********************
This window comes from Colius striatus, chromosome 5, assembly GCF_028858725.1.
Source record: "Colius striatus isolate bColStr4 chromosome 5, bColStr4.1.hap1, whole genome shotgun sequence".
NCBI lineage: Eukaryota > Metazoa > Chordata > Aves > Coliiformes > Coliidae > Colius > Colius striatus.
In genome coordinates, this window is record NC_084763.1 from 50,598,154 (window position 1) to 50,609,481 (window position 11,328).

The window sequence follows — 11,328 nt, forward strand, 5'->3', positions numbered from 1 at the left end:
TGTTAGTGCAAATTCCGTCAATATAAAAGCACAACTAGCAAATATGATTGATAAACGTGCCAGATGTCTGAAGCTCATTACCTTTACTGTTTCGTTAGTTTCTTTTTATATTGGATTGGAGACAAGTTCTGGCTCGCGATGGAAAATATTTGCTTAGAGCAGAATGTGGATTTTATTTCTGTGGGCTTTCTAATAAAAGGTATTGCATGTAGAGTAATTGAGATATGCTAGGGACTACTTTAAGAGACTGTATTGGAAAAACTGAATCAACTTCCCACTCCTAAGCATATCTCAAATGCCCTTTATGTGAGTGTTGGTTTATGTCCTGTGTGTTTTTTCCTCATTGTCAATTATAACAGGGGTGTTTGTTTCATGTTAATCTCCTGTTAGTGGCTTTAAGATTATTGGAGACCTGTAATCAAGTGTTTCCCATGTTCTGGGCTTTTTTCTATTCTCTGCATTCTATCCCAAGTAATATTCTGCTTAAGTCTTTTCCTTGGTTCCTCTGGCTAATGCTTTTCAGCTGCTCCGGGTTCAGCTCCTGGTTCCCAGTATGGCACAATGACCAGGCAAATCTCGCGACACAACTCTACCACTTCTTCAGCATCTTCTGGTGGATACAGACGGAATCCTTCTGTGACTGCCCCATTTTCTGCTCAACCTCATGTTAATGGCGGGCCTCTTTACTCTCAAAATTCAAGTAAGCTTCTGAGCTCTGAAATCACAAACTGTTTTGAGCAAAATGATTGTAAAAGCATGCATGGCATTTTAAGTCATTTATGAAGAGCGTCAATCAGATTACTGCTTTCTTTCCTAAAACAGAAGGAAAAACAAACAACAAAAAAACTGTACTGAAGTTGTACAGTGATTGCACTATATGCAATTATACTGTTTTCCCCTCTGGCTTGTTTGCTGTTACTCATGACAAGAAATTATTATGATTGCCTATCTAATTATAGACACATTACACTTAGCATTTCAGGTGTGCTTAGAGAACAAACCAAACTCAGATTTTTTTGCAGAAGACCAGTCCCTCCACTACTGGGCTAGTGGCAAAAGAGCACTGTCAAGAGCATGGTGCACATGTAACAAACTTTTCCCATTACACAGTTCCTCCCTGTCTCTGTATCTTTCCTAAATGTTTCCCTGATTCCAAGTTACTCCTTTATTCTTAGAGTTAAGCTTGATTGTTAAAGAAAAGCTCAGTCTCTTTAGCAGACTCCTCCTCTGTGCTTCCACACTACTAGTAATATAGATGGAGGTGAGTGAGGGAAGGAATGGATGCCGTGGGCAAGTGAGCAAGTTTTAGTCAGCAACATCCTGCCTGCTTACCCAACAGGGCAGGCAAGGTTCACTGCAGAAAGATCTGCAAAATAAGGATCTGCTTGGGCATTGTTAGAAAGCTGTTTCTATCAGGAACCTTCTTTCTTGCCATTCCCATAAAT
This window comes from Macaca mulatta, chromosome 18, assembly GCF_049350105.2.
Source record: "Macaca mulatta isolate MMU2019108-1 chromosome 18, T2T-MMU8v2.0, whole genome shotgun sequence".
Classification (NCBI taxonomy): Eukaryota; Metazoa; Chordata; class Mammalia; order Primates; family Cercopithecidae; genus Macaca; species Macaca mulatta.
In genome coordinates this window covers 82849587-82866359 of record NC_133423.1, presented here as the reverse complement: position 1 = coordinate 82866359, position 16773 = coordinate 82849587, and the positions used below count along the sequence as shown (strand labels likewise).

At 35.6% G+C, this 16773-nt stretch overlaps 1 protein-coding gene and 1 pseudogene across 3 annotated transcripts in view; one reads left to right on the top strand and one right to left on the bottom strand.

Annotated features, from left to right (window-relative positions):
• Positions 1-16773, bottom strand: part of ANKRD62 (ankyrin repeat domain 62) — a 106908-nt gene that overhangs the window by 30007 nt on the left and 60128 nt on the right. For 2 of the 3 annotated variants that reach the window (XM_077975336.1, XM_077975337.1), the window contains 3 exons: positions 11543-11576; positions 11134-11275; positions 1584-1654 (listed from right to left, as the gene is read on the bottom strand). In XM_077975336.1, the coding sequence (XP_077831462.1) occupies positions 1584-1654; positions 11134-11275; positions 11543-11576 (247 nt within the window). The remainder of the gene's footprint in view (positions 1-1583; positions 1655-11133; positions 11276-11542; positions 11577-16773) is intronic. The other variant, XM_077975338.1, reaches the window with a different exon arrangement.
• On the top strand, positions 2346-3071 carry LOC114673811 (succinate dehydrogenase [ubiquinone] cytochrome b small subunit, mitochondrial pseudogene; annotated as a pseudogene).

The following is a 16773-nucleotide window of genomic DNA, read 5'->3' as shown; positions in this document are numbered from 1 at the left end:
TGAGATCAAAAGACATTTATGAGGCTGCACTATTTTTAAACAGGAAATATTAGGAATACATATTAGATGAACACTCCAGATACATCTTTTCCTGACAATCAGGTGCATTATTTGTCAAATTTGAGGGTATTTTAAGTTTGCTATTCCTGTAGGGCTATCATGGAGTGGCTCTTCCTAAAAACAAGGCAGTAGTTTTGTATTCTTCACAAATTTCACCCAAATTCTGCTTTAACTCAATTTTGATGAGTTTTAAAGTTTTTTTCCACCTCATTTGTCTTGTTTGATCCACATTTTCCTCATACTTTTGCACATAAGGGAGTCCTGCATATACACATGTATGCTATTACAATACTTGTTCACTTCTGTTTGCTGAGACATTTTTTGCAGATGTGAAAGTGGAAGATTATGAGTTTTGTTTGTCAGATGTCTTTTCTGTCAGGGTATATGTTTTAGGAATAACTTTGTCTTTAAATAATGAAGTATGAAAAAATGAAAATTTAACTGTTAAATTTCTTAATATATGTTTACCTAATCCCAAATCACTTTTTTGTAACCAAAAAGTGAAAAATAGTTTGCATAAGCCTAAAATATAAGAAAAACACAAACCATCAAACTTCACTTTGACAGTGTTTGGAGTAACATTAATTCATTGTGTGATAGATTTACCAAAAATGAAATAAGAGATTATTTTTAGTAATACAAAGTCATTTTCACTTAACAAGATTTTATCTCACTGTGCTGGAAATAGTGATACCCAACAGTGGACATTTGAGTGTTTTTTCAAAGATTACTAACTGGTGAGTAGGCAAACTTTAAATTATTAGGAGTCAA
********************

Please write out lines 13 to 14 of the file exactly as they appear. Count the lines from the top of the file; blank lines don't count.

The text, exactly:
• Positions 1-16773, bottom strand: part of ANKRD62 (ankyrin repeat domain 62) — a 106908-nt gene that overhangs the window by 30007 nt on the left and 60128 nt on the right. For 2 of the 3 annotated variants that reach the window (XM_077975336.1, XM_077975337.1), the window contains 3 exons: positions 11543-11576; positions 11134-11275; positions 1584-1654 (listed from right to left, as the gene is read on the bottom strand). In XM_077975336.1, the coding sequence (XP_077831462.1) occupies positions 1584-1654; positions 11134-11275; positions 11543-11576 (247 nt within the window). The remainder of the gene's footprint in view (positions 1-1583; positions 1655-11133; positions 11276-11542; positions 11577-16773) is intronic. The other variant, XM_077975338.1, reaches the window with a different exon arrangement.
• On the top strand, positions 2346-3071 carry LOC114673811 (succinate dehydrogenase [ubiquinone] cytochrome b small subunit, mitochondrial pseudogene; annotated as a pseudogene).